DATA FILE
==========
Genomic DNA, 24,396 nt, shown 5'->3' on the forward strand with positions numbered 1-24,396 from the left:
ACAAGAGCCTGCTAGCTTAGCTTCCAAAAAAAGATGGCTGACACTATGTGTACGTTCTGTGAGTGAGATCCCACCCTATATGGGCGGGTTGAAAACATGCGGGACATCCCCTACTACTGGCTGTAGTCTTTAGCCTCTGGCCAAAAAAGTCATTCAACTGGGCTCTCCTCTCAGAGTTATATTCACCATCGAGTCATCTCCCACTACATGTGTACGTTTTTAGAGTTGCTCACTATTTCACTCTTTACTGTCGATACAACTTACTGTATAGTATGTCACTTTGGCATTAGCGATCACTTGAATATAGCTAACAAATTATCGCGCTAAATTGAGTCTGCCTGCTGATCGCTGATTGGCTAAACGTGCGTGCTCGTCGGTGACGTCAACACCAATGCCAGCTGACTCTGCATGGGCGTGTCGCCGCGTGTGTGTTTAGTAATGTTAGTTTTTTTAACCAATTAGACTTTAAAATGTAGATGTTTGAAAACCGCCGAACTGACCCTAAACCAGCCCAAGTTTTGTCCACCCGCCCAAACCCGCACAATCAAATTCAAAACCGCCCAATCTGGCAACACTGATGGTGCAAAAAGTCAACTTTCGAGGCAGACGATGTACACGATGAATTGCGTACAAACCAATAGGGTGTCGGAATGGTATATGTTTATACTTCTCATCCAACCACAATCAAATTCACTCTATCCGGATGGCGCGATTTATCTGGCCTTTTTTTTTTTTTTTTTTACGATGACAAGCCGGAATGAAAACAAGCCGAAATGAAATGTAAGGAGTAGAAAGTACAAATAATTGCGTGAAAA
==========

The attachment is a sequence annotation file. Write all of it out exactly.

Genomic DNA, 24,396 nt, shown 5'->3' on the forward strand with positions numbered 1-24,396 from the left:
ACAAGAGCCTGCTAGCTTAGCTTCCAAAAAAAGATGGCTGACACTATGTGTACGTTCTGTGAGTGAGATCCCACCCTATATGGGCGGGTTGAAAACATGCGGGACATCCCCTACTACTGGCTGTAGTCTTTAGCCTCTGGCCAAAAAAGTCATTCAACTGGGCTCTCCTCTCAGAGTTATATTCACCATCGAGTCATCTCCCACTACATGTGTACGTTTTTAGAGTTGCTCACTATTTCACTCTTTACTGTCGATACAACTTACTGTATAGTATGTCACTTTGGCATTAGCGATCACTTGAATATAGCTAACAAATTATCGCGCTAAATTGAGTCTGCCTGCTGATCGCTGATTGGCTAAACGTGCGTGCTCGTCGGTGACGTCAACACCAATGCCAGCTGACTCTGCATGGGCGTGTCGCCGCGTGTGTGTTTAGTAATGTTAGTTTTTTTAACCAATTAGACTTTAAAATGTAGATGTTTGAAAACCGCCGAACTGACCCTAAACCAGCCCAAGTTTTGTCCACCCGCCCAAACCCGCACAATCAAATTCAAAACCGCCCAATCTGGCAACACTGATGGTGCAAAAAGTCAACTTTCGAGGCAGACGATGTACACGATGAATTGCGTACAAACCAATAGGGTGTCGGAATGGTATATGTTTATACTTCTCATCCAACCACAATCAAATTCACTCTATCCGGATGGCGCGATTTATCTGGCCTTTTTTTTTTTTTTTTTTACGATGACAAGCCGGAATGAAAACAAGCCGAAATGAAATGTAAGGAGTAGAAAGTACAAATAATTGCGTGAAAA